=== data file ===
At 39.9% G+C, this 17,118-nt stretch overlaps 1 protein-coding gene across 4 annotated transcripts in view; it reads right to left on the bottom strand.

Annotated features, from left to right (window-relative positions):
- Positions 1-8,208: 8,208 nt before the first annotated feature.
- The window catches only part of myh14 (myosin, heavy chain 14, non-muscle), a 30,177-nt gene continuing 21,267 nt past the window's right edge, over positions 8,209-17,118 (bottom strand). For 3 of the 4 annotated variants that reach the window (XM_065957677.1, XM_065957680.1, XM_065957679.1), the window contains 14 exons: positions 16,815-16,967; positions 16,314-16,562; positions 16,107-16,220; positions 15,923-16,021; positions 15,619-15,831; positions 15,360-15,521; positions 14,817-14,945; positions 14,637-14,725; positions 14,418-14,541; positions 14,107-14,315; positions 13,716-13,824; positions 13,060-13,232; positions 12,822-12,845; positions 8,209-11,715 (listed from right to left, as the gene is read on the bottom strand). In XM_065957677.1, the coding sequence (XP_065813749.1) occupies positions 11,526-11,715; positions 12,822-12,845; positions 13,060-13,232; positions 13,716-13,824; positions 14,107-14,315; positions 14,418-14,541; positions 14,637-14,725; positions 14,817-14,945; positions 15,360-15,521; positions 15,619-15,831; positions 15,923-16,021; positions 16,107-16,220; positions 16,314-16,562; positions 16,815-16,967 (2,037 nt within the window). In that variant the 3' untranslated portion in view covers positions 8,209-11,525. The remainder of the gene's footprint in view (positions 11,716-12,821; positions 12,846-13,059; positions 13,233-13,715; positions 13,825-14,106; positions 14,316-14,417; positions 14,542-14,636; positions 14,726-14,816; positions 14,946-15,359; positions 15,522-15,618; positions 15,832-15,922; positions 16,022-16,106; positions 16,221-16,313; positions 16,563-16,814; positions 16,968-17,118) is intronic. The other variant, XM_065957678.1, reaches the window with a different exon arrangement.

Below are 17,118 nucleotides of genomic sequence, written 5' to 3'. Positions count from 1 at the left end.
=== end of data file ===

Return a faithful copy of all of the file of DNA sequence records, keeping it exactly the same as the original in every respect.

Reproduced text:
At 39.9% G+C, this 17,118-nt stretch overlaps 1 protein-coding gene across 4 annotated transcripts in view; it reads right to left on the bottom strand.

Annotated features, from left to right (window-relative positions):
- Positions 1-8,208: 8,208 nt before the first annotated feature.
- The window catches only part of myh14 (myosin, heavy chain 14, non-muscle), a 30,177-nt gene continuing 21,267 nt past the window's right edge, over positions 8,209-17,118 (bottom strand). For 3 of the 4 annotated variants that reach the window (XM_065957677.1, XM_065957680.1, XM_065957679.1), the window contains 14 exons: positions 16,815-16,967; positions 16,314-16,562; positions 16,107-16,220; positions 15,923-16,021; positions 15,619-15,831; positions 15,360-15,521; positions 14,817-14,945; positions 14,637-14,725; positions 14,418-14,541; positions 14,107-14,315; positions 13,716-13,824; positions 13,060-13,232; positions 12,822-12,845; positions 8,209-11,715 (listed from right to left, as the gene is read on the bottom strand). In XM_065957677.1, the coding sequence (XP_065813749.1) occupies positions 11,526-11,715; positions 12,822-12,845; positions 13,060-13,232; positions 13,716-13,824; positions 14,107-14,315; positions 14,418-14,541; positions 14,637-14,725; positions 14,817-14,945; positions 15,360-15,521; positions 15,619-15,831; positions 15,923-16,021; positions 16,107-16,220; positions 16,314-16,562; positions 16,815-16,967 (2,037 nt within the window). In that variant the 3' untranslated portion in view covers positions 8,209-11,525. The remainder of the gene's footprint in view (positions 11,716-12,821; positions 12,846-13,059; positions 13,233-13,715; positions 13,825-14,106; positions 14,316-14,417; positions 14,542-14,636; positions 14,726-14,816; positions 14,946-15,359; positions 15,522-15,618; positions 15,832-15,922; positions 16,022-16,106; positions 16,221-16,313; positions 16,563-16,814; positions 16,968-17,118) is intronic. The other variant, XM_065957678.1, reaches the window with a different exon arrangement.

Below are 17,118 nucleotides of genomic sequence, written 5' to 3'. Positions count from 1 at the left end.